This is the sixty-sixth entry in the Scratching That Itch series, wherein I randomly select and write about one of the 1741 games and game-related things included in the Bundle for Racial Justice and Equality. The Bundle raised $8,149,829.66 split evenly between the NAACP Legal Defense and Education Fund and Community Bail Fund, but don’t worry if you missed it. There are plenty of ways you can help support the vital cause of racial justice; try here for a start. Lastly, as always, you may click on images to view larger versions.

Here comes another random selection from the Bundle for Racial Justice and Equality. It’s The Frost Papers – Ten Games To Play in the Dark, by Arcana Games. Its tagline in the bundle reads:

“The Ouija Board of Roleplaying Games”

Yes, the tagline is itself in quotes. But I don’t know who is being quoted.

As the title suggests, The Frost Papers is actually ten games in one. They might be described as live action role-playing games, but are inspired by Victorian parlour games, séances, and supernatural ghost stories and paranormal events. Intriguingly, they are presented entirely within their own fiction. The short introduction to The Frost Papers informs us that they are a series of letters that appeared for auction in 1891, from a mysterious “A.R.” to the eponymous Mr. Frost. The letters act as instructions for each of the games, which let players make contact with the mysterious Grey, a dangerous realm of spirits and dangerous but tempting power. The games are therefore actual games within the lore, played in order to dabble with dark forces beyond our understanding.

This framing device means that The Frost Papers are an entertaining read, even without playing any of the games. Each successive letter hints at Mr. Frost’s increasingly reckless behavior, failing to head A.R.’s warnings and forced to attempt ever more dangerous games in order to save himself and others. An overarching story spread across the ten games was not something I expected to find, but it was welcome given that all but two games — a solitaire card game, and a game about guided dreaming — require multiple people in the same room, so I can’t actually play them. And as I read through, I questioned whether the games are even meant to be played at all. The authors certainly indicate that they are on the page, but a huge part of the appeal of the games comes from their ritualistic aspects, which would be hard to replicate in practice. Chairs must be arranged in specific patterns in rooms, and often within a circle drawn on the floor (occasionally circles must be drawn “in the first way” or “in the seventh way”, but these are nor elaborated upon; I suppose Mr. Frost already knew these basics). Candles must be lit and placed in specific patterns. All clocks and timepieces in the room must be stopped, and any iron objects must be collected in a sealed box. Players’ names must never be spoken during the games, as they instead adopt roles like The Guide or The Traveller.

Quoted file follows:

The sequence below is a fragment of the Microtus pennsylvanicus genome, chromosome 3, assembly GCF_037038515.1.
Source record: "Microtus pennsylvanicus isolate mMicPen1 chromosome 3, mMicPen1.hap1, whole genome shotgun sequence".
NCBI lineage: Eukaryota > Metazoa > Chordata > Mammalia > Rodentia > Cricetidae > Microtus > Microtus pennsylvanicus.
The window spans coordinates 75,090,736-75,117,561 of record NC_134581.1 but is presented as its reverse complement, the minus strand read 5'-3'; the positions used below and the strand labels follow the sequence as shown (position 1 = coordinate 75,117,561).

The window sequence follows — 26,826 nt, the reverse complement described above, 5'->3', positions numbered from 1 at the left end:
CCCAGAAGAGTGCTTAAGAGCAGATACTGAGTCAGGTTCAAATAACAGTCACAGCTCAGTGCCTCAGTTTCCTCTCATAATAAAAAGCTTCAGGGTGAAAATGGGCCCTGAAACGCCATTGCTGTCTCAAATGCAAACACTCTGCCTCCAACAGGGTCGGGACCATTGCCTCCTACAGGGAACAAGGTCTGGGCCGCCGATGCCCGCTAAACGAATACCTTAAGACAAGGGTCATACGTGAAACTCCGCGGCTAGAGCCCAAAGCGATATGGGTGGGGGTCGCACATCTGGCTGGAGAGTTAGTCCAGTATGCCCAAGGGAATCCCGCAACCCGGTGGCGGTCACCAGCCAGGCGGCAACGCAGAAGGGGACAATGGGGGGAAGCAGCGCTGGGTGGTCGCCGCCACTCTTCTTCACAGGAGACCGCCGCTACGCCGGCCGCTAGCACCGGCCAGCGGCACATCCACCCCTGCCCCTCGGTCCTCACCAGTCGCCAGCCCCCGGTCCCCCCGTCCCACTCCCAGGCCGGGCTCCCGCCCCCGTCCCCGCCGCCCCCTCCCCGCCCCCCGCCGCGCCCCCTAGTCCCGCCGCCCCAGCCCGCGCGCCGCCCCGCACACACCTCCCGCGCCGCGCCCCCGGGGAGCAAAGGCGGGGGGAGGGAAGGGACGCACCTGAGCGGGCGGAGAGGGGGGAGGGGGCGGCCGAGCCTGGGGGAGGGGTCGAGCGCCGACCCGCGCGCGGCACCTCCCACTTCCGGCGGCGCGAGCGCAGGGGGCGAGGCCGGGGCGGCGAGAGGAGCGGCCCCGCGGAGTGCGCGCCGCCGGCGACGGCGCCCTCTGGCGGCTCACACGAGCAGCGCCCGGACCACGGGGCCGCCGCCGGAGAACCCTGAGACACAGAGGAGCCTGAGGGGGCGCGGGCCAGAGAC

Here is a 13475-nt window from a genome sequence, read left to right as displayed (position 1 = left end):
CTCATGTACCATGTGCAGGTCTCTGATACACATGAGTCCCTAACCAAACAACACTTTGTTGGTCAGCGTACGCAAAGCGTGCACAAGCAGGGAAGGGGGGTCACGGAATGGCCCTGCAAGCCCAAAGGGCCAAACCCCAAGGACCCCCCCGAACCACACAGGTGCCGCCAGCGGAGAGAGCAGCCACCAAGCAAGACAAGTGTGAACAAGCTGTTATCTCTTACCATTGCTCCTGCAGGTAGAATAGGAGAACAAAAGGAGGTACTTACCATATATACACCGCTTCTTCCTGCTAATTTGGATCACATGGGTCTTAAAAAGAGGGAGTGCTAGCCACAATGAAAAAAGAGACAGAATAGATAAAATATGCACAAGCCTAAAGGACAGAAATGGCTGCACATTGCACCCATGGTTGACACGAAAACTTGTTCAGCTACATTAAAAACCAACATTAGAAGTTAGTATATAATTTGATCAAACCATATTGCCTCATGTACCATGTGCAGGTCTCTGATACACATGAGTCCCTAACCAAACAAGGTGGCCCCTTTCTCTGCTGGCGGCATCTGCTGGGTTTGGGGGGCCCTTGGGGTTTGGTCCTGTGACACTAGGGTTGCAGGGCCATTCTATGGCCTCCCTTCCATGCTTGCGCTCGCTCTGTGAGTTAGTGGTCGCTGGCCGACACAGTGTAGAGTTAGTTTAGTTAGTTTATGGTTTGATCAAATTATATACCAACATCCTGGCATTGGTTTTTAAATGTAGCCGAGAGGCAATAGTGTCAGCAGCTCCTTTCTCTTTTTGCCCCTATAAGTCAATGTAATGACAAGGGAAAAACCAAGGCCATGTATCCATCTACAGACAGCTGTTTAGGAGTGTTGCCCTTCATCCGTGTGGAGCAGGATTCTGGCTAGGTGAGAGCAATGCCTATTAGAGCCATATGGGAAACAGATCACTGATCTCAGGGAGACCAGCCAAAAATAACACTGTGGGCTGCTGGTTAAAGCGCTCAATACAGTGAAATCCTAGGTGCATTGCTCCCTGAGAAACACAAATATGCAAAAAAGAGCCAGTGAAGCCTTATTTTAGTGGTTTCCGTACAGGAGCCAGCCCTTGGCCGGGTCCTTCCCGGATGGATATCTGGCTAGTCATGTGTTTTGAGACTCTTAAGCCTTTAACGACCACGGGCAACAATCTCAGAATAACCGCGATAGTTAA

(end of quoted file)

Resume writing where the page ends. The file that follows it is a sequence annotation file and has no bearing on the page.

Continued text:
Where other games might have a section on safety, to ensure that all players are comfortable and that triggering or traumatic subjects don’t come up in the game, here the safety rules are A.R.’s guidelines for protecting oneself against the dangers of the Grey. There are Rules such as “do not seal a covenant” or “do not stray from the path”. Players are cautioned not to leave the protective circles drawn around them, no matter what they see, or what the denizens of the Grey offer. This is all fantastic flavor, but how to ensure everyone actually feels safe when playing? Especially given that some games get into some pretty creepy stuff. In one, the Traveller must be physically bound to their chair, as they are (temporarily, one hopes) possessed by a demon. One game involves creating defensive sigils that require the player’s own blood. Another tasks players with sewing a piece of meat inside a doll, burying the doll, and then digging it up a day later.

Even the solitaire card game I mentioned has aspects like this. Mechanically it’s very simple, involving dealing a deck of cards into different piles, and then drawing from them and sorting cards, hoping that the Jacks (“knaves”) are drawn last. But the embellishments make it so much creepier. Players must sit with their back towards a window, cracked open such that the spirit known as Blind Jack may enter. They must physically deface the deck of cards, blinding the jacks, kings and queens by scratching out their eyes. Their chair must be ensconced in a protective circle, with candles lit and arranged in a precise pattern, and they must utter an incantation to summon Blind Jack and begin the game.

Again, this is wonderfully evocative, but it’s hard to imagine actually doing all of it. I don’t want to deface a deck of cards, and I’m not sure I even have any candles. And I definitely don’t want to start drawing circles on my floor. Certain groups of players might be excited to try some of the games offered here, which the authors describe as akin to being in a supernatural horror film. They could also serve as inspirations for tabletop role-playing games, which would allow players to pretend they are playing these games instead of actually playing them. But I suspect many will simply enjoy reading through the letters, following Mr. Frost’s story and basking in the spookiness of it all. If you missed it in the bundle, The Frost Papers – Ten Games To Play in the Dark is sold for a minimum price of $10.

That’s 66 down, and only 1675 to go!